The Wnt pathway is an evolutionarily conserved signaling pathway present in all metazoans. During development, Wnt signaling coordinate the formation of tissues, organs, and limbs, and its misregulation leads to a variety of human disease states such as Alzheimer's and cancer. The Ethan Lee laboratory is interested in understanding the basic mechanism by which a Wnt signal is propagated and how this information is used to pattern the organism. They are also interested in how this information could be used in regenerative medicine and in the treatment of cancer.
A major experimental approach in the Lee laboratory involves the use of Xenopus extracts and purified proteins to biochemically reconstitute Wnt signaling in vitro. Genome-scale screens, cultured mammalian cells, Xenopus embryos, Drosophila genetics (in collaboration with Dr. Laura Lee), and mouse studies are employed to compliment and extend our biochemical findings.
One of the major mysteries of this pathway is how a Wnt signal is propagated from the cell surface. Dr. Lee's laboratory has recently developed an in vitro system to study the mechanism of Wnt signal transduction from the plasma membrane. Towards this end, they have focused on understanding the mechanism of signaling from the co-receptor, LRP6, and the role of the membrane associated heterotrimeric G protein family members in Wnt signal transduction. Recently, lab members have taken a genome-scale screen to identify deubiquitinating enzyme (DUBs) and ubiquitin ligases (E3s) that regulate the Wnt pathway. They found that one of the E3 that they identified in this screen is required for Wnt signaling, and are currently characterizing its exact role in Wnt signaling and during Xenopus development.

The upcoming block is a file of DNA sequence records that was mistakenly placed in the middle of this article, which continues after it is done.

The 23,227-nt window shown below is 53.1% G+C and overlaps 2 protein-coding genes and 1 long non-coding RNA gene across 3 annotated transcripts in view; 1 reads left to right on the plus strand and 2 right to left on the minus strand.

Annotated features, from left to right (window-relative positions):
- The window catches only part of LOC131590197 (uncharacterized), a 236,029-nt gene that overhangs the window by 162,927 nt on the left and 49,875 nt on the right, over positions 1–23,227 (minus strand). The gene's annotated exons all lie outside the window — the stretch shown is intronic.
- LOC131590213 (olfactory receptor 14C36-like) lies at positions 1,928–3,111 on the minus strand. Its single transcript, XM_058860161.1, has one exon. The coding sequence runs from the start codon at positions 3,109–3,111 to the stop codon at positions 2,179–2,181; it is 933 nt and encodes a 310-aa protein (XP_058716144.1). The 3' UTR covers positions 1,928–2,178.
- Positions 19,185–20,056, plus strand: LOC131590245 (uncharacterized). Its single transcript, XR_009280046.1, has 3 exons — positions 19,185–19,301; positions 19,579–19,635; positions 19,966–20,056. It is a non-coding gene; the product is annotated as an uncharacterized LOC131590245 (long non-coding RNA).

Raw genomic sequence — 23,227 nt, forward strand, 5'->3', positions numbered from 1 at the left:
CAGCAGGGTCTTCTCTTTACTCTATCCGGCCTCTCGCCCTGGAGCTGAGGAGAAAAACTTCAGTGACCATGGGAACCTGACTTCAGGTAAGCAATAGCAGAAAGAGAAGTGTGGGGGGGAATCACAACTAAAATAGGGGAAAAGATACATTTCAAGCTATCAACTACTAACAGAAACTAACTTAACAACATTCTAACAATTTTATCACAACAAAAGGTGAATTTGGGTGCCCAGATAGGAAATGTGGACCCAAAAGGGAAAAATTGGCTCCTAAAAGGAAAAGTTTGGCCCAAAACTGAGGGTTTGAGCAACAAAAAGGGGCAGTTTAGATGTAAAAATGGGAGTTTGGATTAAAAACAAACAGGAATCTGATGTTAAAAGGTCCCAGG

Modern regenerative medicine is a field in which stem cells are manipulated to treat a variety of human diseases. Wnt signaling is one of a handful of molecular pathways critical to stem cells. Thus, agents that target Wnt signaling would be potentially useful for the treatment of cardiovascular disease, diabetes, neurodegeneration, and other disorders. Cancer stem cells (CSC) are fundamental to the initiation and maintenance of tumors. Failure to eradicate CSC (as is typical with conventional therapy) leaves behind a small reservoir of cells that drives relapse. Wnt inhibitors would be expected to specifically target this resistant CSC population. Using their Xenopus biochemical system, the Ethan Lee lab has recently identified a small molecule that potently inhibits the Wnt pathway. Current efforts are directed towards characterizing the molecular target of this small molecule.